It was an uncommon Saturday morning gathering for part of the cast for A Thurber Carnival last week. I had to be up early enough to take the half hour drive into Shepherdstown, and be there by 10:00AM. One of the cast members works at the nearby Shepherd University radio station, and we were there to record a promotional spot for the play, as I mentioned before.
Great little station. Reminded me of my own college radio days. Cramped quarters, but we got it done. (Even though one cast mate had to stand in for another, who was unable to make it that morning.)
We were given permission to to use about one minute of dialogue from the show, and it just so happens that the first 60 seconds of The Secret Life of Walter Mitty ends at a very convenient cut-off point. So we ran through it twice, just to make sure the timing held up. (It did.) Then we recorded two takes. And that was that. Afterward, each of us gave our name, and a few brief thoughts about what we enjoyed about being in the production. The entire thing will be edited down to two, or possibly three minutes, and played on the air this week on the college radio station. (Which has a range of about 40 miles I am told.) Hopefully that will attract some people.
After the recording I walked by to the theatre, and helped with painting for a bit. There is no set to speak of, but there were several pieces of wooden furniture that needed to be painted off white. I hadn't helped with painting on a show in years. (Most of the community theatres don't need, and in some cases prefer the cast to not be involved in set construction.) But I was always fairly good at it, so long as it was just solid colors, as it was in this case. Coat of primer, coat of white. I think the director planned on putting one more coat on everything sometime over the weekend. I painted for about two hours.
A scheduled cue-to-cue with all actors on Sunday was canceled. The director felt in the end that there were too many things up in the air to make the rehearsal practical at that point. The small tech crew went in, but actors were given the night off. So tonight, (Monday) will begin our tech week. A Tuesday rehearsal has also been added. We need it.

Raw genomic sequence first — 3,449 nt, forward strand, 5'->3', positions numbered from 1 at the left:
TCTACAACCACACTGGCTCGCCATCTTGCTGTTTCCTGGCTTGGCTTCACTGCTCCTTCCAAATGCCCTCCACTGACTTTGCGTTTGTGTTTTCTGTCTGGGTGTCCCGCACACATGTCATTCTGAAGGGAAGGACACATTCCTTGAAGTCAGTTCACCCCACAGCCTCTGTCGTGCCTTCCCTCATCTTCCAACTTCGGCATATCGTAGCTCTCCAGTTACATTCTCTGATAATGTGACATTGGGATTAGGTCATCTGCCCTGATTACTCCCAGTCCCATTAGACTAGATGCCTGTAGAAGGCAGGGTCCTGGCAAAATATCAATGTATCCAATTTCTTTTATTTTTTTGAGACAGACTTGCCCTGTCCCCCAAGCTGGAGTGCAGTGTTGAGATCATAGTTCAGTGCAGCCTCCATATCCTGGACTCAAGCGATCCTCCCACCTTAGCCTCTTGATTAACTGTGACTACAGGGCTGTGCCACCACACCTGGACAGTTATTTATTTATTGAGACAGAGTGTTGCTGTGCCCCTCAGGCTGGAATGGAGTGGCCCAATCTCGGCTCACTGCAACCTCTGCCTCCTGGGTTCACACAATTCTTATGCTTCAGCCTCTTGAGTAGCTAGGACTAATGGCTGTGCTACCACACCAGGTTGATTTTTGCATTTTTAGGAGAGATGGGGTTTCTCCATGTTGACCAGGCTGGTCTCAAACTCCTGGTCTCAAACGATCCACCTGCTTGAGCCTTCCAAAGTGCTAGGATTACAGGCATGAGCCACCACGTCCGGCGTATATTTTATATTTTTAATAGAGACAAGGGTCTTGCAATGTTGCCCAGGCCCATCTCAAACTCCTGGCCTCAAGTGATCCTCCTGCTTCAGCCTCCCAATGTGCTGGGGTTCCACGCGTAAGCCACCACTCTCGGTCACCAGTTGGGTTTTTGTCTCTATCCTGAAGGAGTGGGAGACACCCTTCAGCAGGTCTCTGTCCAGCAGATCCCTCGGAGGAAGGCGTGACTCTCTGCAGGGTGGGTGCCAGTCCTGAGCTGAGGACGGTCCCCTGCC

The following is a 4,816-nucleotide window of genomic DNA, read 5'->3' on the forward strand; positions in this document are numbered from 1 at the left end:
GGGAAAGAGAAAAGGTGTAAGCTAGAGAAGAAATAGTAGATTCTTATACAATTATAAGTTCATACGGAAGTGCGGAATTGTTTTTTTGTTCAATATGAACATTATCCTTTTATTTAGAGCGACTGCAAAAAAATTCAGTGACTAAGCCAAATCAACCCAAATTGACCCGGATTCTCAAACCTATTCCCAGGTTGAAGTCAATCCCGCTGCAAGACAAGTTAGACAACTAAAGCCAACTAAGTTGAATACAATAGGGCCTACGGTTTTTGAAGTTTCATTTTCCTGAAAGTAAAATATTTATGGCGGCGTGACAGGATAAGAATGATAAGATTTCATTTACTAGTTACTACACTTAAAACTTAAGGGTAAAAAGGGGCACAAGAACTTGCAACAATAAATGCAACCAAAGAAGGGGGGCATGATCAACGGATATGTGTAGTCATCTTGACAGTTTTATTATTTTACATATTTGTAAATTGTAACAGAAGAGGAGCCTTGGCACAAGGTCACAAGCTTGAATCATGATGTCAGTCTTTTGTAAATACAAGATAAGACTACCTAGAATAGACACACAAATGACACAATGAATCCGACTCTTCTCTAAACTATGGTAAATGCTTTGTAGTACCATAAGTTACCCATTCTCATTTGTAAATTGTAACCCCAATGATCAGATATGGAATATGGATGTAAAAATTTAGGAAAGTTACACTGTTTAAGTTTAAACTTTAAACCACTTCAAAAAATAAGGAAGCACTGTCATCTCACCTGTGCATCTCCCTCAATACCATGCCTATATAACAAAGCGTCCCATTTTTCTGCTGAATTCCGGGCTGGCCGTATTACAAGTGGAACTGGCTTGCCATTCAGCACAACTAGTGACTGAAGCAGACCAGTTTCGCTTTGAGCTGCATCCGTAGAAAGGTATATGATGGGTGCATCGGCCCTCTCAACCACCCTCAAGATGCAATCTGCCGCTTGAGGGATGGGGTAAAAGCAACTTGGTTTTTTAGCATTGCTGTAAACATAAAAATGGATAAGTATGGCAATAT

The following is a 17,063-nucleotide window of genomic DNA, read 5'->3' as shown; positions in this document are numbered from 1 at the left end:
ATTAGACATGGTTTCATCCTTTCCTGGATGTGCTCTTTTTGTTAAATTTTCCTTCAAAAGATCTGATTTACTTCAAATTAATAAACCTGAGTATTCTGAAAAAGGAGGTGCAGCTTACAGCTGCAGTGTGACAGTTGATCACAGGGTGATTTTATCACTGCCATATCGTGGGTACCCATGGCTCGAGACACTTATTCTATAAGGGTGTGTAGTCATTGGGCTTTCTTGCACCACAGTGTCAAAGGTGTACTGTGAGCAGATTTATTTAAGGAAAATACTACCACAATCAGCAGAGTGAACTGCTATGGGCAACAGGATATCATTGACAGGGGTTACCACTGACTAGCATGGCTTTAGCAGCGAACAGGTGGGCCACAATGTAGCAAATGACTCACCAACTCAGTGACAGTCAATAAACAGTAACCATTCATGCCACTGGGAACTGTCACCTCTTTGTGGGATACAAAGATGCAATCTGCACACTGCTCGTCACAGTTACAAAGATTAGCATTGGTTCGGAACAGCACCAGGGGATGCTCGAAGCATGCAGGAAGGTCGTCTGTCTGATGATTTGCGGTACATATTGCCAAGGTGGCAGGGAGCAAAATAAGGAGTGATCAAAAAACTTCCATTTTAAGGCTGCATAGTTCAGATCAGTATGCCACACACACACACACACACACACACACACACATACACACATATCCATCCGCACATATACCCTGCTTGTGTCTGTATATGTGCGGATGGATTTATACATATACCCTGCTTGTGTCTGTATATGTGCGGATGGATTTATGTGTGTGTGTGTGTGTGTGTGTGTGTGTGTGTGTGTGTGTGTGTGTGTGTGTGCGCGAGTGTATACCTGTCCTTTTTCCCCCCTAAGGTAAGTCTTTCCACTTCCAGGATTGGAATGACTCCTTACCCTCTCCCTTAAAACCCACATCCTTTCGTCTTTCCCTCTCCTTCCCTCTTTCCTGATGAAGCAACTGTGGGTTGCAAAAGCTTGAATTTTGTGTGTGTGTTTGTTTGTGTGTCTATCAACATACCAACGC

Those who read my blog we probably notice certain patterns. One of them is the whole, "we are in tech week and further behind than we should be" scenario. This is another installment in that series, as I really feel we haven't gotten to where we ideally should be by now. I confess once again that I am a bit nervous having only four days left at this point. The dance is still unrehearsed. (Thanks to the previous mention "dance problems". We haven't had music yet. We have a long way to go. But one consolation is that pulling together a bunch of individual skits in a short time should be somewhat easier than pulling together one continuous play in the same amount of time, at the same level of unpreparedness. In other words, it will be easier to make up lost ground with this show than with a standard show. I am counting on that being true. But hauling ass will still be required.
That ass hauling starts tonight, with costumes. (Which I am going to be wearing for the first time tonight, if the clothes I am bringing meet with the approval of the director. We don't need complicated costumes for most scenes, though I am starting to wonder about the Civil War uniform for If Grant Were Drunk at Appomattox. That is the sort of complicated costume change that I would have preferred to run a few times before tonight. But that is the one type of costume I couldn't possible provide myself.
So I'm in for a long week of long nights. But I want to be in for them. I want to have our nose to the grindstone on this one.